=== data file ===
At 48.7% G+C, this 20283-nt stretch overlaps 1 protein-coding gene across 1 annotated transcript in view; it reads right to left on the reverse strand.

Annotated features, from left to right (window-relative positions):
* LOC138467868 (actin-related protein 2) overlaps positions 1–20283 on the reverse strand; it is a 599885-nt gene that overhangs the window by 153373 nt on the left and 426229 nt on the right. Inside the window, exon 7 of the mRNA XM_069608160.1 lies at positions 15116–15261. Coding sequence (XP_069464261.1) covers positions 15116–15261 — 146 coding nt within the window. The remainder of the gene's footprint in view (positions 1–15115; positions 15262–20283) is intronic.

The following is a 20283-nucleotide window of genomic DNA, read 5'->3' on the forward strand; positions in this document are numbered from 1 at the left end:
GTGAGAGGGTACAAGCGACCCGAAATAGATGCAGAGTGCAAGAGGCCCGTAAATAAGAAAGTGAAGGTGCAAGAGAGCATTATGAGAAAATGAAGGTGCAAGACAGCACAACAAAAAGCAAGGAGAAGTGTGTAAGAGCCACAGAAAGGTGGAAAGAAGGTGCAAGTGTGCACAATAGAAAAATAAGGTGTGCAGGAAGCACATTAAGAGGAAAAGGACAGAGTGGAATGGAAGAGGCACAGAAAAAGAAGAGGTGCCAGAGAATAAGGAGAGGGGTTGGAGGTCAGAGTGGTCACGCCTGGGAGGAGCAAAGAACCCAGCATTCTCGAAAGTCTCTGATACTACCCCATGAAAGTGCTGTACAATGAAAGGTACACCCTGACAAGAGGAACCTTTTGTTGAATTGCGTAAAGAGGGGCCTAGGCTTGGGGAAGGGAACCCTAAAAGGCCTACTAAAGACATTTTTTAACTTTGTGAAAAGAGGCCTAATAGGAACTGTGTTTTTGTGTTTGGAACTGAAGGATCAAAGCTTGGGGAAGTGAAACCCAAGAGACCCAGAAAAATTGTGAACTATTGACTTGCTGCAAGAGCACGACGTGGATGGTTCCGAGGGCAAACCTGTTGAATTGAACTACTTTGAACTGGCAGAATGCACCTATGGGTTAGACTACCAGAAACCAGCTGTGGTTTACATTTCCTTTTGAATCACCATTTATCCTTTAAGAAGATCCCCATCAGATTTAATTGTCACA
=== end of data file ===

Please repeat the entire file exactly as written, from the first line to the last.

At 48.7% G+C, this 20283-nt stretch overlaps 1 protein-coding gene across 1 annotated transcript in view; it reads right to left on the reverse strand.

Annotated features, from left to right (window-relative positions):
* LOC138467868 (actin-related protein 2) overlaps positions 1–20283 on the reverse strand; it is a 599885-nt gene that overhangs the window by 153373 nt on the left and 426229 nt on the right. Inside the window, exon 7 of the mRNA XM_069608160.1 lies at positions 15116–15261. Coding sequence (XP_069464261.1) covers positions 15116–15261 — 146 coding nt within the window. The remainder of the gene's footprint in view (positions 1–15115; positions 15262–20283) is intronic.

The following is a 20283-nucleotide window of genomic DNA, read 5'->3' on the forward strand; positions in this document are numbered from 1 at the left end:
GTGAGAGGGTACAAGCGACCCGAAATAGATGCAGAGTGCAAGAGGCCCGTAAATAAGAAAGTGAAGGTGCAAGAGAGCATTATGAGAAAATGAAGGTGCAAGACAGCACAACAAAAAGCAAGGAGAAGTGTGTAAGAGCCACAGAAAGGTGGAAAGAAGGTGCAAGTGTGCACAATAGAAAAATAAGGTGTGCAGGAAGCACATTAAGAGGAAAAGGACAGAGTGGAATGGAAGAGGCACAGAAAAAGAAGAGGTGCCAGAGAATAAGGAGAGGGGTTGGAGGTCAGAGTGGTCACGCCTGGGAGGAGCAAAGAACCCAGCATTCTCGAAAGTCTCTGATACTACCCCATGAAAGTGCTGTACAATGAAAGGTACACCCTGACAAGAGGAACCTTTTGTTGAATTGCGTAAAGAGGGGCCTAGGCTTGGGGAAGGGAACCCTAAAAGGCCTACTAAAGACATTTTTTAACTTTGTGAAAAGAGGCCTAATAGGAACTGTGTTTTTGTGTTTGGAACTGAAGGATCAAAGCTTGGGGAAGTGAAACCCAAGAGACCCAGAAAAATTGTGAACTATTGACTTGCTGCAAGAGCACGACGTGGATGGTTCCGAGGGCAAACCTGTTGAATTGAACTACTTTGAACTGGCAGAATGCACCTATGGGTTAGACTACCAGAAACCAGCTGTGGTTTACATTTCCTTTTGAATCACCATTTATCCTTTAAGAAGATCCCCATCAGATTTAATTGTCACA